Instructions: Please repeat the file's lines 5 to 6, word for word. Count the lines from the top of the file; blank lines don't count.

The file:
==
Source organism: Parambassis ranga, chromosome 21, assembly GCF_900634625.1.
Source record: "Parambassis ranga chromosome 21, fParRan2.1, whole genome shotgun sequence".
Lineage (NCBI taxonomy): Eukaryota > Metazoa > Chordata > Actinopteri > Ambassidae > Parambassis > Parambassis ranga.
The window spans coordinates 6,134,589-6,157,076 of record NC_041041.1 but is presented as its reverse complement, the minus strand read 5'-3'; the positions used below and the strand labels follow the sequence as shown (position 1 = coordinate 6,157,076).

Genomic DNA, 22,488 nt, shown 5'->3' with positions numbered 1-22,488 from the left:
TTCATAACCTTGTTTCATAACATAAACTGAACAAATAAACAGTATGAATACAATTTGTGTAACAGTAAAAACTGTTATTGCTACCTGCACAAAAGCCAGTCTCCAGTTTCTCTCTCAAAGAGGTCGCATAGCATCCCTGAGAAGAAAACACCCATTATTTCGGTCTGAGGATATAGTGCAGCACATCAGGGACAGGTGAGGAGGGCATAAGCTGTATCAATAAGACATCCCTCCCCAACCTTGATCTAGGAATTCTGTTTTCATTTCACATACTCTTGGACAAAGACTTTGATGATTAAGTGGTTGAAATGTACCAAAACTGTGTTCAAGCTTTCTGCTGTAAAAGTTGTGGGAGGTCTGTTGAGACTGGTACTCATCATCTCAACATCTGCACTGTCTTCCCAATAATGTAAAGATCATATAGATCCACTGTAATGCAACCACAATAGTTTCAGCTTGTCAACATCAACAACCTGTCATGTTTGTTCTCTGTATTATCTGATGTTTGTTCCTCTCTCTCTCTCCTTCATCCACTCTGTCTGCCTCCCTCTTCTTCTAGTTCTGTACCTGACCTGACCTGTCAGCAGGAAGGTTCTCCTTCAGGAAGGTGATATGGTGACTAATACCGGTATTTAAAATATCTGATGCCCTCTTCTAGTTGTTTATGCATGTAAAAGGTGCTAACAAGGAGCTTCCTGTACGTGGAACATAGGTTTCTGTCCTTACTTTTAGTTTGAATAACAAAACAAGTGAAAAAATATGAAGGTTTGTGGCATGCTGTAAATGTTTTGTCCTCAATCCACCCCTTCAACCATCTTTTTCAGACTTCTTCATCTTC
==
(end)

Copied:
Genomic DNA, 22,488 nt, shown 5'->3' with positions numbered 1-22,488 from the left:
TTCATAACCTTGTTTCATAACATAAACTGAACAAATAAACAGTATGAATACAATTTGTGTAACAGTAAAAACTGTTATTGCTACCTGCACAAAAGCCAGTCTCCAGTTTCTCTCTCAAAGAGGTCGCATAGCATCCCTGAGAAGAAAACACCCATTATTTCGGTCTGAGGATATAGTGCAGCACATCAGGGACAGGTGAGGAGGGCATAAGCTGTATCAATAAGACATCCCTCCCCAACCTTGATCTAGGAATTCTGTTTTCATTTCACATACTCTTGGACAAAGACTTTGATGATTAAGTGGTTGAAATGTACCAAAACTGTGTTCAAGCTTTCTGCTGTAAAAGTTGTGGGAGGTCTGTTGAGACTGGTACTCATCATCTCAACATCTGCACTGTCTTCCCAATAATGTAAAGATCATATAGATCCACTGTAATGCAACCACAATAGTTTCAGCTTGTCAACATCAACAACCTGTCATGTTTGTTCTCTGTATTATCTGATGTTTGTTCCTCTCTCTCTCTCCTTCATCCACTCTGTCTGCCTCCCTCTTCTTCTAGTTCTGTACCTGACCTGACCTGTCAGCAGGAAGGTTCTCCTTCAGGAAGGTGATATGGTGACTAATACCGGTATTTAAAATATCTGATGCCCTCTTCTAGTTGTTTATGCATGTAAAAGGTGCTAACAAGGAGCTTCCTGTACGTGGAACATAGGTTTCTGTCCTTACTTTTAGTTTGAATAACAAAACAAGTGAAAAAATATGAAGGTTTGTGGCATGCTGTAAATGTTTTGTCCTCAATCCACCCCTTCAACCATCTTTTTCAGACTTCTTCATCTTC